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UConn's Dee Rowe, a Gold Key recipient, has passed away at the age of 91

Donald E. (Dee) Rowe, the former men’s basketball coach at UConn, died on Sunday, January 10, 2021 at his home in Storrs at the age of 91, surrounded by his family.

Rowe, who was honored with a Gold Key from the Connecticut Sports Writers’ Alliance in 1978, was coach of the Huskies for eight years, winning 120 games and being named New England Coach of the Year twice (1970, 1976). He led UConn to the NIT twice (1974, 1975) and to the NCAA Tournament (1976) when the Huskies advanced to the Sweet 16.

Rowe was more well known as UConn’s iconic athletics ambassador for the past 53 years. In 1979, Rowe was a key "behind the scenes" influence as his close personal relationship with Big East Conference founder Dave Gavitt helped pave the way for UConn to be invited as a charter member into the newly formed collegiate league.

In 1980, he was named an assistant coach of the U.S. Olympic men’s basketball team, a team that never competed in the Moscow Olympics due to a boycott for the Soviet Union’s invasion of Afghanistan.

For the past 30 years, since his official UConn "retirement" in 1991, Rowe remained actively involved at the school in his emeritus role as Special Adviser for Athletics and UConn's Athletics Ambassador. In 2017, Rowe received his greatest recognition, the Naismith Memorial Basketball Hall of Fame's John W. Bunn Lifetime Achievement Award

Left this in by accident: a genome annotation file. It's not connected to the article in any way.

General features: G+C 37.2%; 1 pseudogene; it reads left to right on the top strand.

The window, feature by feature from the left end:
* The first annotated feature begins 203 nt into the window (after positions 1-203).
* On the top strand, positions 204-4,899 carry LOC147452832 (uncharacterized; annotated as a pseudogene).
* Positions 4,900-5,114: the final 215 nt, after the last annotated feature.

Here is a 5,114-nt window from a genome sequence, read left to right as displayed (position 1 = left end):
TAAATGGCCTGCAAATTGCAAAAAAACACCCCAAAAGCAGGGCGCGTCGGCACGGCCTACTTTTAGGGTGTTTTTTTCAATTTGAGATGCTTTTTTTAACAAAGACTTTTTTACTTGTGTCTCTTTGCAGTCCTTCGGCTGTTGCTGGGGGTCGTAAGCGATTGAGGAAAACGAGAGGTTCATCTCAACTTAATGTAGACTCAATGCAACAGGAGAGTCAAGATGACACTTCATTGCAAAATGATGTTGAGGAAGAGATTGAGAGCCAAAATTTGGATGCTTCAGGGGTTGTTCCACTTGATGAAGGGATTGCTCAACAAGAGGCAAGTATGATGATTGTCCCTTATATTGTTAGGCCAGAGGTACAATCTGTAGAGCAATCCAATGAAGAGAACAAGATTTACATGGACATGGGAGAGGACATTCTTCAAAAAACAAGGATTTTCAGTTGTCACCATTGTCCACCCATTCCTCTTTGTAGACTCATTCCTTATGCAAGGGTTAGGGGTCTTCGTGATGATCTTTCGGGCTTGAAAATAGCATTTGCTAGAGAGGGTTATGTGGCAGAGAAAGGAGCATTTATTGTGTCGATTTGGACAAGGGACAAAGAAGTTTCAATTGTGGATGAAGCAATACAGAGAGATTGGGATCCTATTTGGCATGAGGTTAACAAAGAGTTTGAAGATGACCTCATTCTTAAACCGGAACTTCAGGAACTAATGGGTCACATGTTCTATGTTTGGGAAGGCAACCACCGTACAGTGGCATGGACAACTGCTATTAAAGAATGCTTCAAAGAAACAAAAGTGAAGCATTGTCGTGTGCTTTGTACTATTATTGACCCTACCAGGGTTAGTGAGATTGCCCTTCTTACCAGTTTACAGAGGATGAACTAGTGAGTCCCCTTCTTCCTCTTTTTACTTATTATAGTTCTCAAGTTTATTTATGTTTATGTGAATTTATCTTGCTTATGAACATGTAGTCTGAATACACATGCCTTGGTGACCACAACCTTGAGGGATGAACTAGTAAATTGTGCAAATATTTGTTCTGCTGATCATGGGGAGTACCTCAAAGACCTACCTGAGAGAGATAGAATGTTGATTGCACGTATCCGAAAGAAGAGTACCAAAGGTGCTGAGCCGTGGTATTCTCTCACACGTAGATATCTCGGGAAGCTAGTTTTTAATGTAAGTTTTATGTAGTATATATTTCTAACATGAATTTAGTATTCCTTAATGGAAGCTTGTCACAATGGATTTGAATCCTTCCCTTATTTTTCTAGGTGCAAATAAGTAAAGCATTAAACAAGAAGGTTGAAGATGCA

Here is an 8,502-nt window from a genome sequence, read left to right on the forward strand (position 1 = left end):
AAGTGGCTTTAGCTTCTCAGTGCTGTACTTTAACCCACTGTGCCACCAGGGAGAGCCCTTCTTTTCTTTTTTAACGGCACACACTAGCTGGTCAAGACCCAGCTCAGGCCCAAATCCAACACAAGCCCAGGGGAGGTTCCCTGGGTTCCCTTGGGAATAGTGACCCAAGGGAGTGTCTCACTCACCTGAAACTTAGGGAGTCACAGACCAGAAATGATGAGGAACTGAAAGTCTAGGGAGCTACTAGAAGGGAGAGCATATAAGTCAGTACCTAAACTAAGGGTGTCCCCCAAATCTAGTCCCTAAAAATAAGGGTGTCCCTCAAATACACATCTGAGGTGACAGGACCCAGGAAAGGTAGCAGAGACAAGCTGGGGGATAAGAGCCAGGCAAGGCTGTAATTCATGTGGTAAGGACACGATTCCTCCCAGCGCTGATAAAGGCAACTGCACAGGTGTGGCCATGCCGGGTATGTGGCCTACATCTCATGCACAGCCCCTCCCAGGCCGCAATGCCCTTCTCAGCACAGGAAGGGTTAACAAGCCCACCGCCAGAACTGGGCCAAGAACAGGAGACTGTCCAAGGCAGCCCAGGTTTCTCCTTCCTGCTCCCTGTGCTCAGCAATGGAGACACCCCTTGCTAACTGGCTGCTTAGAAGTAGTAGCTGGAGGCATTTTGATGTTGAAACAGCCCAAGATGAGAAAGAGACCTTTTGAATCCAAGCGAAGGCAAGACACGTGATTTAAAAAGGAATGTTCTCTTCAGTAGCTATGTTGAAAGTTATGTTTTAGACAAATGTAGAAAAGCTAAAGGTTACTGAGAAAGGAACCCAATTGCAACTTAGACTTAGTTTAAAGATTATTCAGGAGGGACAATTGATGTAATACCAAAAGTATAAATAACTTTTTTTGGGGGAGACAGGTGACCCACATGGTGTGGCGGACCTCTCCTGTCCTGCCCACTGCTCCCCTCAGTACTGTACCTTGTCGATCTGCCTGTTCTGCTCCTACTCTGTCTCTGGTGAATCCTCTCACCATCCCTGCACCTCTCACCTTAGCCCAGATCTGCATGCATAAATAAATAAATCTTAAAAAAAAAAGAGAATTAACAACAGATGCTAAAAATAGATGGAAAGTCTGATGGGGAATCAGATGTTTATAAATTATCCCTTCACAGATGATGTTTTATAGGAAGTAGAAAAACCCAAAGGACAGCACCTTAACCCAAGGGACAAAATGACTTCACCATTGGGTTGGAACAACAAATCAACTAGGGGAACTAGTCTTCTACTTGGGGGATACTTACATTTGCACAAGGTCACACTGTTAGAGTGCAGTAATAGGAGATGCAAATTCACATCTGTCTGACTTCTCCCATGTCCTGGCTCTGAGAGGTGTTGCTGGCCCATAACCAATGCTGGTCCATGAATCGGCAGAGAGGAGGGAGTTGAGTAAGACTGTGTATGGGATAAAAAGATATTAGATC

His obituary shared Rowe’s passion for life. “He believed each day was a gift. He had a big personality and a bigger heart that drew people in wherever he went. His deep friendships knew no bounds. He was a master storyteller and had a sense of humor that was infectious. He reached out to people and inspired them to chase their dreams and become their best selves,” the obituary said.

“He was genuinely interested in all people as he asked questions, listened with an open mind and heart, and offered a hand to help. He'd often engage a stranger, introduce himself, and ask about their life. Inevitably he'd discover someone in common, and soon he'd have a new friend. His love for people was uncanny as he found joy sharing the world with others. He was a visionary in his faith in humanity and encouraged people to accomplish things they might never have achieved. Dee spent his life in service, offering his support, wisdom, humor, and love.”

Photo courtesy UConn Athletics


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